Christmas Chipmunk

It was Christmas 1983 and I was ready. No doubt my wishlist was long and detailed, but I’ve long forgotten what I requested. Except for one particular item.

I’d probably given up any hope of getting a Cabbage Patch Doll, or it might have been that E.T. and Star Wars didn’t hold my interest, perhaps I already had enough Smurf paraphernalia, but for some reason what I really wanted that year was Alvin. Of the chipmunk fame.


Many details of that time are fuzzy, but I remember giving my list to my dad and outlining specifically what I meant by “Chipmunk”.

“A stuffed one. You know, the singing ones. There’s Alvin, Simon, and Theodore. I’ll take any, but I’d really like Alvin. The one with the red shirt.”

He nodded and reassured me that we were on the same page, “Alvin. From the show. Got it,” and left to do some shopping (no illusions of Santa in my childhood).

Christmas arrived and I excitedly squeezed a very soft package with my name on it. Janice was written in his familiar printing. No need to sign it, I knew who it was from.

My turn finally arrived and I tore into that package, confident Alvin was waiting for me. Yes! Got my chipmunk!

Oh, I got my chipmunk alright. Meet my Alvin.


I had asked for a chipmunk and a chipmunk is what I got. I have to give eight-year-old me credit, I grinned and hugged it and gave my dad a big hug. He was so happy. He had no idea that this was not the chipmunk I had had in mind.

He was so happy.

Maybe on some level 1983-me knew the lengths he would have gone to to find a stuffed chipmunk. A stuffed chipmunk. Think about it: a realistic-looking chipmunk plushy toy. Alvin the Chipmunk could be found in any major chain store, but a chipmunk stuffy? That took a lot of effort.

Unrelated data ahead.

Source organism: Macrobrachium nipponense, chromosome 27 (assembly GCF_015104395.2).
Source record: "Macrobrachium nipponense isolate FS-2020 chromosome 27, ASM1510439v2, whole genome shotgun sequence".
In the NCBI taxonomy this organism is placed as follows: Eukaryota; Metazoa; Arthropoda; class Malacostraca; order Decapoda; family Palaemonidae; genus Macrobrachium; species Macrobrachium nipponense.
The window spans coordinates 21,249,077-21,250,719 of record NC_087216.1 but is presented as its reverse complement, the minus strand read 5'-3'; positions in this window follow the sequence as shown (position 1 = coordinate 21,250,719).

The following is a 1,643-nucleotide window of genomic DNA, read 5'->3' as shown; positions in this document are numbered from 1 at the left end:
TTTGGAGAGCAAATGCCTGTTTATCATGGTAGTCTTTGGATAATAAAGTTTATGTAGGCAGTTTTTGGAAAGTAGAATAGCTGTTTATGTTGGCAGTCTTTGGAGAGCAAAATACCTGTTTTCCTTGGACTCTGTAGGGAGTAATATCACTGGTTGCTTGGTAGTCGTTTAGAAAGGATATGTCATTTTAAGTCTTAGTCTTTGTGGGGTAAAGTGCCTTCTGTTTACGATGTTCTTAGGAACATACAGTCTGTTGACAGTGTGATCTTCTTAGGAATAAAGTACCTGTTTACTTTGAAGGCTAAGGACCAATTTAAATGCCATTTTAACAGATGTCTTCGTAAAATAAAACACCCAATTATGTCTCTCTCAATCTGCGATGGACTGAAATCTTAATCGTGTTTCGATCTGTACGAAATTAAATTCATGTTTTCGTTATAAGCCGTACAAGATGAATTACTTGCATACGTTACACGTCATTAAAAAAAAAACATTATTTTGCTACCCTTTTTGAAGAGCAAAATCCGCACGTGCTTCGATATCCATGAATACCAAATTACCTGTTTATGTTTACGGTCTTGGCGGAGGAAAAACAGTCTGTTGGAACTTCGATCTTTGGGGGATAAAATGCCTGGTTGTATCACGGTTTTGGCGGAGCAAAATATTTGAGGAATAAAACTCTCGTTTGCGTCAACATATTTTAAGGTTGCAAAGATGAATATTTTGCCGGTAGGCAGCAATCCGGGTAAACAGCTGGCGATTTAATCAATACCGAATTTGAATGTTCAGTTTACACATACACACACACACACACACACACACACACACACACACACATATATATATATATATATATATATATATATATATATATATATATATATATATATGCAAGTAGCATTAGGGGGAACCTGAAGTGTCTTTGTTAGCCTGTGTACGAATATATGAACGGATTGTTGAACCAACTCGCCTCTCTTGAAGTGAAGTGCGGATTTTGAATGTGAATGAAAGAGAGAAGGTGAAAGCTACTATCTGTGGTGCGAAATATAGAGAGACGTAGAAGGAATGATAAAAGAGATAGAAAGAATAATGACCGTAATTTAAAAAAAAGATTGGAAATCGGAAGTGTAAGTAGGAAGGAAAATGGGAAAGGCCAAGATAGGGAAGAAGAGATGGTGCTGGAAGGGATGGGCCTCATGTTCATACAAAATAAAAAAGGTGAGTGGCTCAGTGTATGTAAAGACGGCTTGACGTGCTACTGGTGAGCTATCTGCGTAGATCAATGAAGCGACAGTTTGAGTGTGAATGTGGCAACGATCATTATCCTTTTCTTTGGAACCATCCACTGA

Chipmunk stuffy complete with plush nut and bushy tail.
Chipmunk plushy complete with hat, t-shirt, and shoes.

It was not what I had asked for, but I got what I needed. Despite running a business, having a sick child, and raising four kids, my dad made time to get my Christmas present. It was perfect.

Despite all the stress and worry and anxiety he had, I mattered.

This is one of my favourite Christmas stories: that time I asked for Alvin, but instead got the gift of sacrifice, love, and the importance of being gracious and grateful.

He’d gotten me exactly what I had asked for. And I was so happy.

Sometimes “No” is Better

A giant Papa Smurf! I’m asking for that for Christmas.


I’ll take Cheer Bear for my birthday, please.

No. Enjoy your Grumpy Bear glass from Pizza Hut, that’s as close as you’re going to get.

That’s not to say I didn’t receive any popular toys in the 80s. I did have various Strawberry Shortcake toys which I loved and still have (at my parents’ house, obviously). My sister and I both got Miss Piggy Babies one Christmas. We were not deprived, but my parents did say “no” more often than I would have liked.

Then along came the epitome of the 80s childhood toy. The doll that we all wanted. The doll that sold out as soon as it was stocked. It became the stuff of legends if you owned one, let alone two. And the real deal, no knock-offs.

The Cabbage Patch Doll.

Oh, how I wanted one. I wasn’t picky, hair colour didn’t matter, I just really, really wanted to have a cabbage patch doll. PLEASE.


No, we aren’t going to jump on the bandwagon of consumerism.*

No, we aren’t going to line up overnight to get you the next big thing.

No, we aren’t going to spend that kind of money on something you will enjoy at first only to see it collect dust in the corner.


And then, one day that no turned in a yes. Of sorts.

Mom and Dad didn’t have a sudden change of heart and rush out to buy me a Cabbage Patch doll complete with a signature on its bottom. I didn’t wake up morning to a surprise delivery of my very dream come true.

No, instead I got something better. Much better.

A family friend made me my own Cabbage Patch doll. She went to a flea market and bought clothes for her and even picked up newborn diapers.

Some might say that homemade = inferior, and that may be true in some cases, but not this one. I received a gift that took time, energy, and a lot of love and thought. Even as a young girl, I knew the true value of that doll. I never longed for a Cabbage Patch again because what I received was so much better.

Meet Amanda
Meet Amanda

I do not hold on to many things. I am nostalgic with memories and shared events, but not really things. And although my doll is still at my parents’ house, it’s more for her safety rather than my neglect. She’s special. She’s a “no” that was better.

Side note: About thirty years after ginger Amanda was christened, I met and became good friends with a new Amanda. Which just proves that God has an amazing sense of humour.


*disclaimer: I do not judge you or your parents if you did have a Cabbage Patch doll, those things were awesome.

Have you had a time when “no” was better?